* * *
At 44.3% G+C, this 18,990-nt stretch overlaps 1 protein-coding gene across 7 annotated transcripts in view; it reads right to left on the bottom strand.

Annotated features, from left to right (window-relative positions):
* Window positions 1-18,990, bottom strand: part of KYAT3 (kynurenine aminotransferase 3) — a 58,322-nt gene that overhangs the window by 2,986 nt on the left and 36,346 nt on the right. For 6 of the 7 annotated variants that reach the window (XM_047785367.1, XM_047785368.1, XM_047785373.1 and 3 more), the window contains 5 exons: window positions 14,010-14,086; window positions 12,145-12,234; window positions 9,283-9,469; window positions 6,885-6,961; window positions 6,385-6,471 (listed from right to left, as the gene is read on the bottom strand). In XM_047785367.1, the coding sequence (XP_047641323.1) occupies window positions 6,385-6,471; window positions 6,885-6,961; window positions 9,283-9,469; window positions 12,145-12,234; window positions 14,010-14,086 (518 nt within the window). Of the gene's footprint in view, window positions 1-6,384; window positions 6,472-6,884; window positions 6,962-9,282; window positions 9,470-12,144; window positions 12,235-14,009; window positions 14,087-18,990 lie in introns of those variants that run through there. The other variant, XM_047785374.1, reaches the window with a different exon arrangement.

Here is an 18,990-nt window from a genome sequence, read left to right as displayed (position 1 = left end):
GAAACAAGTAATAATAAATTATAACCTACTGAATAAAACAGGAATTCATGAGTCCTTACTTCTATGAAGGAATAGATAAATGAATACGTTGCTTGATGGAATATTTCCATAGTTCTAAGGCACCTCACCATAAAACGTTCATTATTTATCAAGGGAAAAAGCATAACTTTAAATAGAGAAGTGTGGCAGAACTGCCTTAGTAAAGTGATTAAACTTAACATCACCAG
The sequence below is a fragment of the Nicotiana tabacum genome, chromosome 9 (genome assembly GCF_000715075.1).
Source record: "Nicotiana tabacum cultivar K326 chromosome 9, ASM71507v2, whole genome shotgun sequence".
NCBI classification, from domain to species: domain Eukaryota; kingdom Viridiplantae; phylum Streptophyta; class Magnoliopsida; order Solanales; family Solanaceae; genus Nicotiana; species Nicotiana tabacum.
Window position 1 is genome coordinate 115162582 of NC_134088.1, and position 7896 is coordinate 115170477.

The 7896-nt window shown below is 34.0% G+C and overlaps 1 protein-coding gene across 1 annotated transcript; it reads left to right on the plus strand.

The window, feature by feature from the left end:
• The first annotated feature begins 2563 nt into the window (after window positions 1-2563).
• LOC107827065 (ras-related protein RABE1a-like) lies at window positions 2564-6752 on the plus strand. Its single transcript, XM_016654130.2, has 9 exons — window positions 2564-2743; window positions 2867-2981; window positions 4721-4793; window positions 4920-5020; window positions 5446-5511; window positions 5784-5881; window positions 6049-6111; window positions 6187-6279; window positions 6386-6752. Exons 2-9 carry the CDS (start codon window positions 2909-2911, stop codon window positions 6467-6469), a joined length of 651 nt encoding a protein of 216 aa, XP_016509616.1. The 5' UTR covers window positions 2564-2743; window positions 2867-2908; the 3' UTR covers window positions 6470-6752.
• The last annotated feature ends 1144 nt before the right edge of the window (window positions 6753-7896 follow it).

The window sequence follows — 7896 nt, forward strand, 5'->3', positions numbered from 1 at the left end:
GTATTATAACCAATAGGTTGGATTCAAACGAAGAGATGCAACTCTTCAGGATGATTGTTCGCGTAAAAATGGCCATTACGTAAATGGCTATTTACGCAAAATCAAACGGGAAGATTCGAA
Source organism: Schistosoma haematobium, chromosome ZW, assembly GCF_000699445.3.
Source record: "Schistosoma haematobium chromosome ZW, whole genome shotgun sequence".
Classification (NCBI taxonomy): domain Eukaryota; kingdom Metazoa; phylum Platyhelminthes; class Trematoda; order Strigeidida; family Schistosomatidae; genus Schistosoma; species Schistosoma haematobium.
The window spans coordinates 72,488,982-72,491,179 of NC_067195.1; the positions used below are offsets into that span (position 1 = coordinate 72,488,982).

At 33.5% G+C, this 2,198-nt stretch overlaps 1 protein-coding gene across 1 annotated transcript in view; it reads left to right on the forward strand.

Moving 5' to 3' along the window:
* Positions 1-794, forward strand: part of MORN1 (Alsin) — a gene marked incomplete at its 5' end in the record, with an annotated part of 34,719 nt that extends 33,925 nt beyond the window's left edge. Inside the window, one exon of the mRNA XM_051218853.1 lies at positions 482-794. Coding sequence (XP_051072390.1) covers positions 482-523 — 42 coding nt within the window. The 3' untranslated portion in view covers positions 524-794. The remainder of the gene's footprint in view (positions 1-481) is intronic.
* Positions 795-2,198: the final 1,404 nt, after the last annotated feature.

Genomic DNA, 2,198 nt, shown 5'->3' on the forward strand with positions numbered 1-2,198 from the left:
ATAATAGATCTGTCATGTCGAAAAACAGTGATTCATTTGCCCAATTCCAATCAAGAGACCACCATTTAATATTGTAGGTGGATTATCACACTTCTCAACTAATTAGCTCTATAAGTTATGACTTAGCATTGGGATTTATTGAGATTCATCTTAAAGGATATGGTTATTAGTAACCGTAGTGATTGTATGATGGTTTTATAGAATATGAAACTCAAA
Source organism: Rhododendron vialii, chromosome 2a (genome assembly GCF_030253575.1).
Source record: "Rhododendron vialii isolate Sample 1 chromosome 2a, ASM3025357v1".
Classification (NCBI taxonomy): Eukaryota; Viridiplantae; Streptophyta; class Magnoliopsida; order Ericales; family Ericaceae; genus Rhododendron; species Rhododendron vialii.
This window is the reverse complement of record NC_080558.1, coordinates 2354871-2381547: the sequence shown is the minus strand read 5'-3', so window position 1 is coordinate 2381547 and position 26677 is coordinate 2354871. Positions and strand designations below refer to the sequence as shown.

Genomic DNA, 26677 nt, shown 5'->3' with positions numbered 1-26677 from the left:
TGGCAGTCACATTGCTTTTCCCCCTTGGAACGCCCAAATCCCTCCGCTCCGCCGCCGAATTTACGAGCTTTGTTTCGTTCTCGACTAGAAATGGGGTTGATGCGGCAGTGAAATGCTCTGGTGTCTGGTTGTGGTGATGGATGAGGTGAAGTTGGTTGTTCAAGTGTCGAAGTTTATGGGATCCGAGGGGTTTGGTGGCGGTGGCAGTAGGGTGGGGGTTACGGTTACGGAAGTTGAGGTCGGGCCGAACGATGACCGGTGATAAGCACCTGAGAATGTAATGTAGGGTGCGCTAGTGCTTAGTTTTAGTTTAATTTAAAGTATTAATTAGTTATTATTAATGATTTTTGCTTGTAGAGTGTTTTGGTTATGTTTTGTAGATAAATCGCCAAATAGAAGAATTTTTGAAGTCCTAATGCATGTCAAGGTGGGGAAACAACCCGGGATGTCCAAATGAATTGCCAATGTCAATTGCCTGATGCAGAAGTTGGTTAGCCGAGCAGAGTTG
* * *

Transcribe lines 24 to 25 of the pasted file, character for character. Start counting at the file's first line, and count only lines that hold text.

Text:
* Positions 795-2,198: the final 1,404 nt, after the last annotated feature.

Genomic DNA, 2,198 nt, shown 5'->3' on the forward strand with positions numbered 1-2,198 from the left: